Dec 22, 2009 12:23 am


What does an emigre owe to those left behind and to those who gave her/him refuge? Does she/he owe them the truth, or silence? Who will pay the ultimate price for either decision?

For decades Iranian emigres chose silence. No longer. Refugee/exiles such as Moshen Sazegara keep in touch with Iran, teach lessons on revolution, via YouTube, warn that Iran is likely to see a Harsher Crackdown. Will a future biographer or historian blame them for putting their own anti-Islamist"agenda" ahead of the well being of their families, as Anne Heller blames Ayn Rand in her new biography of the hot/controversial author? Heller writes:

It's hard not to conclude that Ayn Rand sometimes lacked good judgment, or at least good timing.

I am sure that is true, though not necessarily in the case that vexes Heller. Why does Heller doubt her good judgment? Because in 1936, at the height of the Stalinist murderous purges, Rand not only wrote "We the Living" in which she detailed the Communist horror but also ran around doing her utmost to enlighten Americans about the true nature of Soviet totalitarianism. Heller writes disdainfully:

She lectured at the then-famous New York Town Hall Club on"Whitewashed Russia," where she asked the audience to imagine being ruled by a group of men who have not been elected and cannot be recalled, who control all public information, who distribute all food, housing and employment. They cannot be criticized; they dispatch political adversaries to dungeons or death without a trial or hearing. They claim that individual rights do not exist. Would her listeners wish to live under the thumb of these"two million snow-white [Stalinist] angels," as she characterized the Left's view of them?

She gave dozens of radio and print interviews in which she described her bourgeois Russian background, elaborated on her hatred of the Bolsheviks, and mentioned the approximate date and circumstances of her escape to the United States. In one New York newspaper interview in late spring, titled"Only High Ransoms' for Passports Open [Soviet] Border, Says Miss Rand," the interviewer observed that the Russian-born author, whose first remark was,"If the [Soviet] borders were ever opened there would be a migration like that of the early Middle Ages," was also known as Mrs. Frank O'Connor.

Of course, Ayn was right not only about the horrific nature of the Stalinist regime but also about the consequences of the opening of the borders to emigration, as was most vividly seen following the fall of the Berlin Wall. Nor can there be any doubt that liberal/leftist intelligentsia led by the New York Times' infamous Stalin apologist, Walter Duranty, did its utmost to keep the West ignorant of the heinous nature of the Stalinist regime. Indubitably, blogs, Twitter and Youtube could have helped Rand's efforts to fulfill the promise she made to those she left behind"to tell" the world the truth about that so called workers' paradise.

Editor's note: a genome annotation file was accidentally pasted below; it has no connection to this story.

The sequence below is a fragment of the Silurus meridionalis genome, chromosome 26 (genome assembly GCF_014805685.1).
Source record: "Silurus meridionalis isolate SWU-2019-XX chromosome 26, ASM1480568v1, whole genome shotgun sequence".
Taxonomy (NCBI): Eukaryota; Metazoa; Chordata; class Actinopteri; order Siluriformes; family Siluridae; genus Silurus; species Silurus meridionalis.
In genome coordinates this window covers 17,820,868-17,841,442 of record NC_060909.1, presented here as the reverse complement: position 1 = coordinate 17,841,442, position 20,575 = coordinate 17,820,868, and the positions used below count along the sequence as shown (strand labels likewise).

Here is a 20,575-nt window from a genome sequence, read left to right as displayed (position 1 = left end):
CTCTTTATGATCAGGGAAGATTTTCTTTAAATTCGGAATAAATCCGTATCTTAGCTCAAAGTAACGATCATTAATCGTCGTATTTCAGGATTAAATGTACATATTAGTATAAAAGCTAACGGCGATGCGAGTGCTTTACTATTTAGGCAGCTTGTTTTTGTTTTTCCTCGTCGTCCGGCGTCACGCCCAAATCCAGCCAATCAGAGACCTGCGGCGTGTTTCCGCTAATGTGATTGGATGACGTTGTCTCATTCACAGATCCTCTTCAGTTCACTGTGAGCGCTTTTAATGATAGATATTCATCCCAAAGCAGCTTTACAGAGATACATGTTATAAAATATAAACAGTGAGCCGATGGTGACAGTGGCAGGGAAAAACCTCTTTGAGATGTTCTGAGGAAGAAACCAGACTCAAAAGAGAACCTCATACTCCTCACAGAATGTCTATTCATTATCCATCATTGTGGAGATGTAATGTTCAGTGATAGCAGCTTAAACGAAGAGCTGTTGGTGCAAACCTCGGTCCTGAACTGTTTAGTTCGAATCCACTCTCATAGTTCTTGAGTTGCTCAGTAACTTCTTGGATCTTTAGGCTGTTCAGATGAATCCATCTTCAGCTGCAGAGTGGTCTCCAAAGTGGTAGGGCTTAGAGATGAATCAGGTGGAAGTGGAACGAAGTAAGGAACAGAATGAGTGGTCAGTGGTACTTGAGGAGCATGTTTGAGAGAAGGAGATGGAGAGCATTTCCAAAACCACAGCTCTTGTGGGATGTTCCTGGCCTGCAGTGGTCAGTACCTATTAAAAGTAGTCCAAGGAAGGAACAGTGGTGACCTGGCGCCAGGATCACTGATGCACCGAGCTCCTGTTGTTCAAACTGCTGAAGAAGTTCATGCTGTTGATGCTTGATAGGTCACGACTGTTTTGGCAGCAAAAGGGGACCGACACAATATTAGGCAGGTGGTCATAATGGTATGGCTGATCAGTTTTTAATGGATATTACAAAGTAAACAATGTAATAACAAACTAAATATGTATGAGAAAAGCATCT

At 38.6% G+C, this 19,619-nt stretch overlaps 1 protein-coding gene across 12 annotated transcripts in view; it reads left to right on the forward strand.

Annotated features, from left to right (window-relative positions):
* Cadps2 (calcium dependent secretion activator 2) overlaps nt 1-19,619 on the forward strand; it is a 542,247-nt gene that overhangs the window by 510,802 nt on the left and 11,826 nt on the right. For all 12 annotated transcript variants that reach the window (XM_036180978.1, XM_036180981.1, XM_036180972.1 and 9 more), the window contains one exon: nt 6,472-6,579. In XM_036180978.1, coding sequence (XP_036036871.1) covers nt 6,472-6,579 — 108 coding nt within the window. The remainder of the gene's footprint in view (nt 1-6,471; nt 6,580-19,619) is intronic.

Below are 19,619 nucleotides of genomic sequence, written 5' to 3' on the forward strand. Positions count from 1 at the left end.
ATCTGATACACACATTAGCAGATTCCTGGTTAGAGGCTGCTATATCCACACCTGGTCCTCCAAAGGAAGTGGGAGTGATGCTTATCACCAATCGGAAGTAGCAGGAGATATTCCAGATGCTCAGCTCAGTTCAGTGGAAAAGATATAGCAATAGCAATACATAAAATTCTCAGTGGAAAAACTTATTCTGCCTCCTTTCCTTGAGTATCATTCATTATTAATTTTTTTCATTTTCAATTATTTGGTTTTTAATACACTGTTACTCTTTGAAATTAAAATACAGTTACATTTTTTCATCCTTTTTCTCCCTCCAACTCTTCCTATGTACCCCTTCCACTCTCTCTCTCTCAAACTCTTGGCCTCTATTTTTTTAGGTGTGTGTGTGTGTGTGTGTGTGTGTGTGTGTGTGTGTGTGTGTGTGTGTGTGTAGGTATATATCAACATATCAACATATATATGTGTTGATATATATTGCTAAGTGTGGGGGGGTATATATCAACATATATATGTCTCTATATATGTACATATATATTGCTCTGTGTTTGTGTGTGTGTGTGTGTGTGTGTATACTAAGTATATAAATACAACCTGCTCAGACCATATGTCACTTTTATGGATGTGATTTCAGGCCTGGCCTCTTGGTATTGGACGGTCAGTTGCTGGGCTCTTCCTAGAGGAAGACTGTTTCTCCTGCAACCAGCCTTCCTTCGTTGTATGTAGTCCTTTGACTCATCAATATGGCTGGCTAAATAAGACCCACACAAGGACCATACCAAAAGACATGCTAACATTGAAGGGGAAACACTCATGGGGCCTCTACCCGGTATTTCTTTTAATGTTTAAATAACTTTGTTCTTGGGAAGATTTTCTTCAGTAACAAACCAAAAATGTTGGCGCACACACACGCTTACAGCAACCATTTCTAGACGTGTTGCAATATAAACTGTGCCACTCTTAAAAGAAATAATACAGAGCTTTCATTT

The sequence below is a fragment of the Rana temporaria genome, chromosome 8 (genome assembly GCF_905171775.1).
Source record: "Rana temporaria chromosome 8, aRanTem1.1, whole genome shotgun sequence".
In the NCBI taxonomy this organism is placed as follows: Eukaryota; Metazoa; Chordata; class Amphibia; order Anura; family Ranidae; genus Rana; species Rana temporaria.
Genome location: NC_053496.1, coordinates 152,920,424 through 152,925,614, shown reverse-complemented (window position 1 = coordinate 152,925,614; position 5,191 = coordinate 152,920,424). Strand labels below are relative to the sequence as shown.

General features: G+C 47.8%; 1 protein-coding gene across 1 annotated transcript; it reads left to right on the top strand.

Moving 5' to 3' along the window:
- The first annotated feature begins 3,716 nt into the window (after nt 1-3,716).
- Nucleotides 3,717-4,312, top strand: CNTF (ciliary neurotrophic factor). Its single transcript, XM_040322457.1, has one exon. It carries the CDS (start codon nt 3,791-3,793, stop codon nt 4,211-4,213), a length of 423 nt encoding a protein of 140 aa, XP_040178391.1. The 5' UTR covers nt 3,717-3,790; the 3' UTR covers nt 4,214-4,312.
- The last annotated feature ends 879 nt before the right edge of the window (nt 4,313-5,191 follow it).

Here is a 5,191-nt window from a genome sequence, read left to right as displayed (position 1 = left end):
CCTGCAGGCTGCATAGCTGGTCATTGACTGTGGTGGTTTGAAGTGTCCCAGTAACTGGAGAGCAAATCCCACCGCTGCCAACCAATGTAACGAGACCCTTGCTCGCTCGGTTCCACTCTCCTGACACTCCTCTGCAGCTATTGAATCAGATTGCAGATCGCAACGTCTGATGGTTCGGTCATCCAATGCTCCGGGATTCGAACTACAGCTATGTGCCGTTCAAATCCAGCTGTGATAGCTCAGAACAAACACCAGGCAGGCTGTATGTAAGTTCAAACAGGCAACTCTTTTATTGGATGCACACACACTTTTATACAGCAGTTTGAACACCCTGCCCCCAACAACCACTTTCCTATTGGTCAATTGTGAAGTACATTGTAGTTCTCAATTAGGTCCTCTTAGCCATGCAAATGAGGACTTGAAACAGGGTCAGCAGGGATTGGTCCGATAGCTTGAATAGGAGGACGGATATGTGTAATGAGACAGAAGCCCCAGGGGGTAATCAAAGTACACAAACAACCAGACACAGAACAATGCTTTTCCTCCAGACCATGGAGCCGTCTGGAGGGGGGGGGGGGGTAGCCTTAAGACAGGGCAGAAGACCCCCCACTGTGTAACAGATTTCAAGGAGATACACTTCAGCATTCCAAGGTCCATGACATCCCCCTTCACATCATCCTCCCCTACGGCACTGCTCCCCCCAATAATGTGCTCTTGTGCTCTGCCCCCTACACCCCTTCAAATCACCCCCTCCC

Heller does not seem to comprehend Rand's"fire in the belly," perhaps because she still does not truly share Rand's negative view of the USSR. Heller sees, instead, an ambitious author trying to exploit her biography at a time such exploitation could harm her family for Rand was doing everything in her power to bring her parents to America. Heller even implies that Rand had an"exaggerated" view of their hardship (my italics):

At the same time, Rand was making a determined effort to rescue her parents from their life of hardship in Russia. Although the Rosenbaums no longer remained in danger of starving, they, like much of the rest of Soviet Russia, had settled into an underfed, fearful, precarious, and dreary routine that she considered inhuman.

Heller admits that Rand had been trying for years to get her family American visas, but her efforts were thwarted ostensibly by insufficient income."We the Living" royalties solved the American visa problem. It did not solve the Soviet exit visa because the Soviet refused to let them go. Ayn's Chicago relatives claim and Heller agrees that Rand's failure to keep her mouth shut was to blame.

There is a mystery here. Even as she renewed her efforts to get her family out of Russia, she was publicly presenting herself as an anti Communist activist. That she wasn't aware that Soviet agents might be watching her - and might easily confirm that Alissa Rosenbaum, Mrs. Frank O'Connor and Ayn Rand were different names for the same woman - is hard to believe. She took normal, recommended precautions, such as using only her legal, married name in government correspondence and not sending her parents a copy of her book. But in the 1930s, there was a Soviet government agency whose specific job it was to read correspondence from abroad, and Russian agents at home and in the United States and Europe were notorious for their ruthlessness and skill in tracking and spying on Russian emigres.

I am not sure evil is banal. I am sure all tyrants use similar methods to stay in power and one of them is silencing refugees. Hence, 1936 Moscow has much in common with 2009 Tehran. The Iranian crackdown goes global, Farnaz Fassihi reports:

His first impulse was to dismiss the ominous email as a prank, says a young Iranian-American named Koosha. It warned the 29-year-old engineering student that his relatives in Tehran would be harmed if he didn't stop criticizing Iran on Facebook.

Two days later, his mom called. Security agents had arrested his father in his home in Tehran and threatened him by saying his son could no longer safely return to Iran.

"When they arrested my father, I realized the email was no joke," said Koosha, who asked that his full name not be used.